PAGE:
There was a time when Kenwood Collection didn’t look like this.

Like its clothing shops and restaurants? Five years ago, there were none. Instead of a glassed-in skyscraping office tower, there were, in its place, rusting steel beams.

The story of the Collection’s fall—and rise—is perhaps widely known. The project, formerly known as Kenwood Towne Place, stalled just over a year after its ground breaking in 2007. Bear Creek Capital, the lead developer at the time, had stopped paying its subcontractors, and they walked off the job. A criminal investigation ensued. And a half-complete project sat for nearly half a decade within view of Interstate 71.

Phillips Edison’s Strategic Investment Fund bought it out of foreclosure in 2012. Many say, until then, it stood as one of the biggest physical symbols of the recent recession. But there’s much more to it than that.

Today, its new owners say it’s “no question” a success. They’ve built up the eight-story office tower, and it’s nearly fully leased, and, on the retail side, few vacancies remain across its two levels. But the path to get here was paved in drama.

“From the front end, there was a lot of bad press,” says Mark Wilhoite, chief development officer at PREP Property Group, a spinoff from Phillips Edison that’s now leading development at Kenwood Collection.

“You could say this project was sort of the poster child of the Great Recession. But it was a double whammy,” he adds. “What happened here with Bear Creek was atrocious. If Bear Creek had done the job, and had done it right, I don’t think the project would have looked like it did.”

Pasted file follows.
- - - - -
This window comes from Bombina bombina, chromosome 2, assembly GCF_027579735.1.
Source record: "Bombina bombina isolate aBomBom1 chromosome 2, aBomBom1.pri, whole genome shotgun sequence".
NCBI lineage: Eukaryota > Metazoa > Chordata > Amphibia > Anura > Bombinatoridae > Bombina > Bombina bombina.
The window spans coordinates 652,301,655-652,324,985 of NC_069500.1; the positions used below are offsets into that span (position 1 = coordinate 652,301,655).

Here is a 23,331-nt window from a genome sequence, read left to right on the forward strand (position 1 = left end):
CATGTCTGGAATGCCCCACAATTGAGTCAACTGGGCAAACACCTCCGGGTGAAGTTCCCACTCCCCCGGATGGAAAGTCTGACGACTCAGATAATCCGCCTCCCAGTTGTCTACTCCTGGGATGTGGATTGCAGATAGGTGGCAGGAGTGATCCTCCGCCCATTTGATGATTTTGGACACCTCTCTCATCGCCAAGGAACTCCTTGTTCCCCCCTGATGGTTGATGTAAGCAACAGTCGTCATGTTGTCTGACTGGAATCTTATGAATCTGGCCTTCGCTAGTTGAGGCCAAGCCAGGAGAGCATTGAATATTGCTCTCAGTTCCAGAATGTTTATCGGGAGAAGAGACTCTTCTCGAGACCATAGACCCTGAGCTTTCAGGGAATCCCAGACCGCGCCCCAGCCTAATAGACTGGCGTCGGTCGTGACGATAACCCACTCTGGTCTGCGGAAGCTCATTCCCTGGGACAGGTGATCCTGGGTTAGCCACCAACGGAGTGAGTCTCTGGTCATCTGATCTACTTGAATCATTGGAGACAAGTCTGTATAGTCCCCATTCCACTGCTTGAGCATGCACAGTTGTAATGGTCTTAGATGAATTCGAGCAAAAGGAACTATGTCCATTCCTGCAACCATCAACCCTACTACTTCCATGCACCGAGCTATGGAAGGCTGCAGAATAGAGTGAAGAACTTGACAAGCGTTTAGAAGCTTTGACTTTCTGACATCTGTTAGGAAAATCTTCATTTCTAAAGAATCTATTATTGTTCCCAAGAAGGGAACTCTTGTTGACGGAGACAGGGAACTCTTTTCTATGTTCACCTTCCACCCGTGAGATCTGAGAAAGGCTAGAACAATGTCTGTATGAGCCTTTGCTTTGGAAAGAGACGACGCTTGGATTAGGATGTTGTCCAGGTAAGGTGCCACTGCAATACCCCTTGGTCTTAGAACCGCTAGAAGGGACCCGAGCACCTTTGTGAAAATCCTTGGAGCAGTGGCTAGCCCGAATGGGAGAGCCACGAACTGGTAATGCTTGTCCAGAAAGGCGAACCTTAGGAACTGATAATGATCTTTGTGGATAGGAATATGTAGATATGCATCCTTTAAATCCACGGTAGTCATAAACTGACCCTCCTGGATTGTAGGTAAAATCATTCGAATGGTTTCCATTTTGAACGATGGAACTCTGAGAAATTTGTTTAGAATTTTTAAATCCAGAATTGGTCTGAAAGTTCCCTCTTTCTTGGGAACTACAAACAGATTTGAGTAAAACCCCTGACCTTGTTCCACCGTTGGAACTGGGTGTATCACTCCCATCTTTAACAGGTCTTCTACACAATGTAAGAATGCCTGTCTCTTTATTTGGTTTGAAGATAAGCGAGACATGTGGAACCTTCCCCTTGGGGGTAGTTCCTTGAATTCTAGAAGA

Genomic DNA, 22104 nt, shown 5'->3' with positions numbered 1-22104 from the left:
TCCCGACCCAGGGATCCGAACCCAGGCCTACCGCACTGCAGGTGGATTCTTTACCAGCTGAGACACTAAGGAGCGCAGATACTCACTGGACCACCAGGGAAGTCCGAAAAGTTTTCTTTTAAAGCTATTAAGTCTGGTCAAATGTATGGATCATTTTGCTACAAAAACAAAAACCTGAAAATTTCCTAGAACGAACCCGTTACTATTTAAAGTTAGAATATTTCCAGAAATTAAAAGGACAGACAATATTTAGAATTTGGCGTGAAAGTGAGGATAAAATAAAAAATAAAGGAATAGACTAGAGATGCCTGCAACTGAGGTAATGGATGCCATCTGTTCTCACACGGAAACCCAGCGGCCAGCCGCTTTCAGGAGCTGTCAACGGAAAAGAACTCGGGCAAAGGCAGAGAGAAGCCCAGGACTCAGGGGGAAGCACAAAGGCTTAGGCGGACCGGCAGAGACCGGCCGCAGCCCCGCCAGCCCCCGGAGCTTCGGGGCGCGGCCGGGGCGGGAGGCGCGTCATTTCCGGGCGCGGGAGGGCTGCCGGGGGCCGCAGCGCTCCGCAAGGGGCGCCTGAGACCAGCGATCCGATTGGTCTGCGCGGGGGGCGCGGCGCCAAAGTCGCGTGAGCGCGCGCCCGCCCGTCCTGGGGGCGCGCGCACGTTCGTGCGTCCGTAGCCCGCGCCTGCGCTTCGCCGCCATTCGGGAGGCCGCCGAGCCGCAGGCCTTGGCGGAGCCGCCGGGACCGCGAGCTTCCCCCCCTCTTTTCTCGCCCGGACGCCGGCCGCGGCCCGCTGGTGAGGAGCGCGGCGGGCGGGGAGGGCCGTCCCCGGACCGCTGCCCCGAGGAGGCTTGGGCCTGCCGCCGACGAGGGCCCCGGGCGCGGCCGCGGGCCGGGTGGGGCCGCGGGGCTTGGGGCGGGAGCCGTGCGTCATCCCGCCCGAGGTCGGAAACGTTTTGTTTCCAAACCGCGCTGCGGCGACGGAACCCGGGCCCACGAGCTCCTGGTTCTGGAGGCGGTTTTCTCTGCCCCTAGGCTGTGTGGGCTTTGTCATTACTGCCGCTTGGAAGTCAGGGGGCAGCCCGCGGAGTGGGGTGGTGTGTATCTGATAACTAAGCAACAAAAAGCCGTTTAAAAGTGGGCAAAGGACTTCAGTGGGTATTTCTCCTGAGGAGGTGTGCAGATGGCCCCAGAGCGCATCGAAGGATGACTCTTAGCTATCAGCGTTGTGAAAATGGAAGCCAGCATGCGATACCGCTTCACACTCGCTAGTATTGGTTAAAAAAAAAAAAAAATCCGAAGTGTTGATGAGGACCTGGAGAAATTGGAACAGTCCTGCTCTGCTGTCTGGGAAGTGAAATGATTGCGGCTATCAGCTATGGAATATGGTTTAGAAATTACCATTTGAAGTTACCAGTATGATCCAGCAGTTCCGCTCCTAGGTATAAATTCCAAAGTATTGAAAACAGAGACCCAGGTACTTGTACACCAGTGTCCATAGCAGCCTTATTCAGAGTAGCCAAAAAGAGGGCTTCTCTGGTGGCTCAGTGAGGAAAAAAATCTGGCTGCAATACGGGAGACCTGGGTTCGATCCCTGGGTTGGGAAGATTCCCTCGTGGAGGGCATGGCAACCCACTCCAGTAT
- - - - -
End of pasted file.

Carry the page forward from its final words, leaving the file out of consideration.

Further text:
For the Phillips Edison group, scooping up Kenwood Towne Place—it wasn’t renamed Kenwood Collection until 2013—came down solely to location. The property sat on East Galbraith Road next to Kenwood Towne Centre with unparalleled visibility for 120,000 vehicles a day.

A number of other buyers indicated interest, Wilhoite says. But Kenwood Towne Place proved complicated. “There was too much heavy lifting for them,” he wages a guess. For years, it sat.

“We looked at it as our opportunity, because it was a local project,” Wilhoite says. Phillips Edison maintains a local corporate office, and PREP, which branched off in May 2015, is Cincinnati based. “We said, ‘We live here. We know the market. We know it’s a strong property. Let’s try and get it.’”

The sale closed in 2012. Phillips Edison essentially inherited a shell. Or, as others would have it, an eyesore.

Only four floors of the eight-story office tower were complete, steel beams exposed. A 2,300-space public parking garage sat largely unfinished underneath.

And, of the retailers that existed—Crate & Barrel, the Container Store, L.A. Fitness, Mitchell’s Salon—none were paying rent. “And understandably so,” Wilhoite says.

“The property was in receivership, which basically kept the lights on. The problem is, you had active tenants, which is complicated,” he adds. “Some had rights in their leases to [abate the rent]. Some didn’t. But at the end of the day, what’s anybody going to do? That was another big thing we had to tackle when we took over.”

Much of the first year was spent ironing out that and other legalese. Wilhoite says the team also modified the original design to separate the two uses, office and retail, and in early 2013, rolled out new branding. Messer Construction was hired as the project’s general contractor.

But things proved complicated still. Kroger had already vacated its new-concept Fresh Fare store in 2010, but L.A. Fitness followed suit. Borders Books and Ethan Allen, whose spaces were previously under construction, Wilhoite says, never opened.

The Collection even landed Saks Fifth Avenue as an anchor and had a fully negotiated lease with the upscale department store. But Hudson Bay’s takeover in 2013 essentially nixed that deal. The paperwork was never signed.